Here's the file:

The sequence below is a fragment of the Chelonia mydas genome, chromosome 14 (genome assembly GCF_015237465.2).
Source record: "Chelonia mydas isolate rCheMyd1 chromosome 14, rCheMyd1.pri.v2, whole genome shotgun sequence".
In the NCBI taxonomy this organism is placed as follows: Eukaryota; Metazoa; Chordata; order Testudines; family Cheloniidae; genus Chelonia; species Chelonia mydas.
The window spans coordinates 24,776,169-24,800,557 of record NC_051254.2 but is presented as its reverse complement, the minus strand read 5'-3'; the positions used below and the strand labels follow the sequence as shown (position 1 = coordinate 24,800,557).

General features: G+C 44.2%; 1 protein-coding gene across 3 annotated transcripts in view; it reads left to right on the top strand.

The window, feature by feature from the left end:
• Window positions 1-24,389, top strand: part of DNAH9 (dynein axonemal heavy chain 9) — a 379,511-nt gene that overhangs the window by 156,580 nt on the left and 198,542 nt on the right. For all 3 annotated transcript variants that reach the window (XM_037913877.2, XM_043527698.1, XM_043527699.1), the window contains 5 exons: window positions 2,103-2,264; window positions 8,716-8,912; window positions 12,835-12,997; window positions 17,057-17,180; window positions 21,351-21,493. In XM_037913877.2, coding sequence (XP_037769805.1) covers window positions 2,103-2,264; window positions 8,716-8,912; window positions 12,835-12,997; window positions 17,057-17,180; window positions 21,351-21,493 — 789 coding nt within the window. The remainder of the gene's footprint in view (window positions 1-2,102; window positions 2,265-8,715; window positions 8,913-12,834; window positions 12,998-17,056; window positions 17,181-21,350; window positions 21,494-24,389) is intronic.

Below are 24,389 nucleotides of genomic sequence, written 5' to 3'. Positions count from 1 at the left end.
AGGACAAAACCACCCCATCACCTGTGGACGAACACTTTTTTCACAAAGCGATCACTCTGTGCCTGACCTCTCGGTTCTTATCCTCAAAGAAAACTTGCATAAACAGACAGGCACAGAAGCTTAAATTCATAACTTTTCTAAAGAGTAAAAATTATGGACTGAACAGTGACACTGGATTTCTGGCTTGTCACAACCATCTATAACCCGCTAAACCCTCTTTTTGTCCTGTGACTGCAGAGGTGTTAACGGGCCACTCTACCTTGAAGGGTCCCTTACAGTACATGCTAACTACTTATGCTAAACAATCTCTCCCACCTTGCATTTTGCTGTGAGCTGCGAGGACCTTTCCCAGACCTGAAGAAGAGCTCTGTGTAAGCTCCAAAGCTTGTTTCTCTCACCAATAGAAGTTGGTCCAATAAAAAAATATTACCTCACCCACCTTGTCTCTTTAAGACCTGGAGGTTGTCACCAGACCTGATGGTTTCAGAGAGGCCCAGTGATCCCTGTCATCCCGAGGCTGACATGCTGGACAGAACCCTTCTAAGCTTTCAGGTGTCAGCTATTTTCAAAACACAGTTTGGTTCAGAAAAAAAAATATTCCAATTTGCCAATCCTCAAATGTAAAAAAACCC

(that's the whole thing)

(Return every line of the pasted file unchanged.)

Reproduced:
The sequence below is a fragment of the Chelonia mydas genome, chromosome 14 (genome assembly GCF_015237465.2).
Source record: "Chelonia mydas isolate rCheMyd1 chromosome 14, rCheMyd1.pri.v2, whole genome shotgun sequence".
In the NCBI taxonomy this organism is placed as follows: Eukaryota; Metazoa; Chordata; order Testudines; family Cheloniidae; genus Chelonia; species Chelonia mydas.
The window spans coordinates 24,776,169-24,800,557 of record NC_051254.2 but is presented as its reverse complement, the minus strand read 5'-3'; the positions used below and the strand labels follow the sequence as shown (position 1 = coordinate 24,800,557).

General features: G+C 44.2%; 1 protein-coding gene across 3 annotated transcripts in view; it reads left to right on the top strand.

The window, feature by feature from the left end:
• Window positions 1-24,389, top strand: part of DNAH9 (dynein axonemal heavy chain 9) — a 379,511-nt gene that overhangs the window by 156,580 nt on the left and 198,542 nt on the right. For all 3 annotated transcript variants that reach the window (XM_037913877.2, XM_043527698.1, XM_043527699.1), the window contains 5 exons: window positions 2,103-2,264; window positions 8,716-8,912; window positions 12,835-12,997; window positions 17,057-17,180; window positions 21,351-21,493. In XM_037913877.2, coding sequence (XP_037769805.1) covers window positions 2,103-2,264; window positions 8,716-8,912; window positions 12,835-12,997; window positions 17,057-17,180; window positions 21,351-21,493 — 789 coding nt within the window. The remainder of the gene's footprint in view (window positions 1-2,102; window positions 2,265-8,715; window positions 8,913-12,834; window positions 12,998-17,056; window positions 17,181-21,350; window positions 21,494-24,389) is intronic.

Below are 24,389 nucleotides of genomic sequence, written 5' to 3'. Positions count from 1 at the left end.
AGGACAAAACCACCCCATCACCTGTGGACGAACACTTTTTTCACAAAGCGATCACTCTGTGCCTGACCTCTCGGTTCTTATCCTCAAAGAAAACTTGCATAAACAGACAGGCACAGAAGCTTAAATTCATAACTTTTCTAAAGAGTAAAAATTATGGACTGAACAGTGACACTGGATTTCTGGCTTGTCACAACCATCTATAACCCGCTAAACCCTCTTTTTGTCCTGTGACTGCAGAGGTGTTAACGGGCCACTCTACCTTGAAGGGTCCCTTACAGTACATGCTAACTACTTATGCTAAACAATCTCTCCCACCTTGCATTTTGCTGTGAGCTGCGAGGACCTTTCCCAGACCTGAAGAAGAGCTCTGTGTAAGCTCCAAAGCTTGTTTCTCTCACCAATAGAAGTTGGTCCAATAAAAAAATATTACCTCACCCACCTTGTCTCTTTAAGACCTGGAGGTTGTCACCAGACCTGATGGTTTCAGAGAGGCCCAGTGATCCCTGTCATCCCGAGGCTGACATGCTGGACAGAACCCTTCTAAGCTTTCAGGTGTCAGCTATTTTCAAAACACAGTTTGGTTCAGAAAAAAAAATATTCCAATTTGCCAATCCTCAAATGTAAAAAAACCC